My passion for wildlife was stimulated in my teenage years, mainly thanks to my Mum (a biology teacher) who made me look at the world differently and being inspired by writers such as Paul Colinvaux. This early interest developed into biological research in my 20s, when I did practical conservation work in places such as the Comores and Mongolia.
Today, any free time I have I spend pottering around the flatlands of East Anglia or escaping to our hut on the Northumberland coast looking for wildlife and castles with my wife and children.
I studied Biological Sciences at Oxford and Conservation at UCL, and worked at Wildlife and Countryside Link before spending five years as Conservation Director at Plantlife.
I joined the RSPB as Head of Government Affairs in 2004, became Head of Sustainable Development in 2006, before becoming Conservation Director in 2011.
In 2009, a vision was conceived to create a transboundary peace park covering Gola forest across the Sierra Leone-Liberia border: protecting nearly 250,000 hectares of one of the most important biodiversity hotspots on the planet.
For this vision to be realised, both countries needed to designate areas of their best forest as national parks. Sierra Leone reached this milestone in 2011 with the designation of the Gola Rainforest National Park. Following that, Liberia needed to revise its protected area legislation and then make the case for designation of the Liberian part of Gola forest.
Today, thanks to the tireless work of the BirdLife partner, Society for the Conservation of Nature of Liberia, the legislation is now in place and the Gola Forest National Park should soon be publicly launched*.
Like Sierra Leone, Liberia is one of the poorest countries in the world, yet unlike Sierra Leone, much of its forest remains intact with 43% of the Upper Guinean forest (which is one of the top 25 biodiversity hotspots in the world) found in Liberia.
A slightly updated map from the one I shared last week - but still only partially illustrating the extent of forest on the Liberian portion of the Gola landscape
On the seven hour drive up to meet the joint RSPB-SCNL team just north of Gola, good quality forest dominated the landscape. We have been supporting SCNL for five years and believe that together we can have a massive impact for forests and people.
The new National Park will protect 88,000 hectares of forest and there are options for further designation in the north at the Foya proposed national park.
Throughout this region, there are good numbers of critically endangered pygmy hippo, forest elephant, Western Chimpanzee, Diana Monkey as well as populations of the two endemic birds, White-necked Picathartes and Gola Malimbe.
Yet, the ambition is to ensure that the forest outside the Park is also well managed to ensure connectivity across the wider landscape. This is why the Community Forest concept is taking hold in Liberia and is now enshrined in legislation. Through a EU grant, we have been working to try to establish a Community Forest in an areas to the north of Gola – which we have called Golama (which means ‘unity’ in the local language).
The goal is establish plans and governance so that the local community takes responsibility for managing its forest resources. It would essentially provide the equivalent of a local strategic planning.
We are in the middle of a nine-step process (shown below) hopefully resulting in the creation of a Community Forest Management Plan. In parallel, we are working to improve livelihoods. Our team has been training the community in beekeeping, rice, cocoa and groundnut farming. The idea is simple – improve production so people have enough food to live without relying on more forest-damaging extractive activities. For example, we are training farmers to do lowland rice farming which delivers three harvest a year rather than one harvest of rice in seven years in the hills.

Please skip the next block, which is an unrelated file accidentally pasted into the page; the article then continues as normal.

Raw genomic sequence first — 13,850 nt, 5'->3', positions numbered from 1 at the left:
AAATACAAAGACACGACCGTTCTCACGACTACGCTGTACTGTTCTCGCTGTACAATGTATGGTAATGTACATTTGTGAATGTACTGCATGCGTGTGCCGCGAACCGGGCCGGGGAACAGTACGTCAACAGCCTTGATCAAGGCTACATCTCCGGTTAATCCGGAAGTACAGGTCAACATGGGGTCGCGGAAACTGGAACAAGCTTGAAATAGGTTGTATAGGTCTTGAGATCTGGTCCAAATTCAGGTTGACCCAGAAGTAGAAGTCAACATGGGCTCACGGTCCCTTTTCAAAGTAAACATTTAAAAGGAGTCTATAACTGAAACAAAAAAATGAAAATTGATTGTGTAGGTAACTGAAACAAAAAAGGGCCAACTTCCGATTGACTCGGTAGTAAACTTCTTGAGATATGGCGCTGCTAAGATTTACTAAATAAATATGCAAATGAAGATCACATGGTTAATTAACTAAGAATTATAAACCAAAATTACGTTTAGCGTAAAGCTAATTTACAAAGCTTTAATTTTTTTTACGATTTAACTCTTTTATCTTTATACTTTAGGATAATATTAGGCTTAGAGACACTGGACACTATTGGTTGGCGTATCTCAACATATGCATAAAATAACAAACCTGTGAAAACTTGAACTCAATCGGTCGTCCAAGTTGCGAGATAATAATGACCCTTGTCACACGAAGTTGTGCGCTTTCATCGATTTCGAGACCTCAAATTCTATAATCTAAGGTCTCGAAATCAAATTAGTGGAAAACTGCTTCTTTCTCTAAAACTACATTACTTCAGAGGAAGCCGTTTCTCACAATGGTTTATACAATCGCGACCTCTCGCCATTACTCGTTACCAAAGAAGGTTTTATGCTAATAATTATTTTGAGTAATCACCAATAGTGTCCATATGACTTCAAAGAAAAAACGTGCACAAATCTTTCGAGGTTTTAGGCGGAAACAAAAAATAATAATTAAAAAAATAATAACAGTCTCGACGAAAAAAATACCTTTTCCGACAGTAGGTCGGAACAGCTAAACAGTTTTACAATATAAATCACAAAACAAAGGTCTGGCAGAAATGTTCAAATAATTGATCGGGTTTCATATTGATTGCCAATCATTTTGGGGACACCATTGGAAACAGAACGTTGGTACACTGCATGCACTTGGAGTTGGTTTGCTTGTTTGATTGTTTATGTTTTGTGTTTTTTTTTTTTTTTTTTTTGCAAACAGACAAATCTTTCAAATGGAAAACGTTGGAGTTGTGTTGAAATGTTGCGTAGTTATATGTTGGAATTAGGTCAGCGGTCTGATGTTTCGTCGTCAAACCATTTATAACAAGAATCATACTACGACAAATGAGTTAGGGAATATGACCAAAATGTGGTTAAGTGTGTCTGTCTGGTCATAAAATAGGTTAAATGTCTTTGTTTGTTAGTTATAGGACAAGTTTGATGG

I was pleased to be able to hand out certificates to newly qualified ‘master farmers’ who, having learnt the best practice in lowland rice farming, will now go back to their community to train other farmers. It’s a simple model but could be transformational.
Perhaps the most surprising element of the programme is the belief that artisanal mining for gold might be an environmentally sustainable alternative form of income. The region has a long history of mining for diamonds and it is likely that people will carry on in the belief that one day they will strike it lucky.
We visited an active mine in the forest perhaps the size of half a swimming pool. Here, we are piloting new approach to encourage the miners to go for gold rather than diamonds. Gold, which was during our stay confirmed in the forest, has a shorter supply chain and so more of the profits stay with the miner. Yet, the mine we visited was right next to an old nest of Gola malimbe. The belief is that the community forest concept might not only help identify the best places to mine for gold, but also direct the miners away from the more sensitive sites. It is hoped that, in time, miners will have obligations to restore the site after mining – essentially replicating the Nature After Minerals model we established in England.
Despite its traumatic recent history (two civil wars and the Ebola epidemic), Liberia has the potential to follow a very different economic development path – one that protects its globally important biodiversity whilst also improving prosperity.
We hope that our work with SCNL in Gola makes a small contribution to this endeavour.
*To differentiate the two Golas on either side of the border, it was decided that the Liberian National Park would be Gola Forest to complement Gola Rainforest National Park in Sierra Leone.
An excellent article and project emphasising the international co-operation of the RSPB.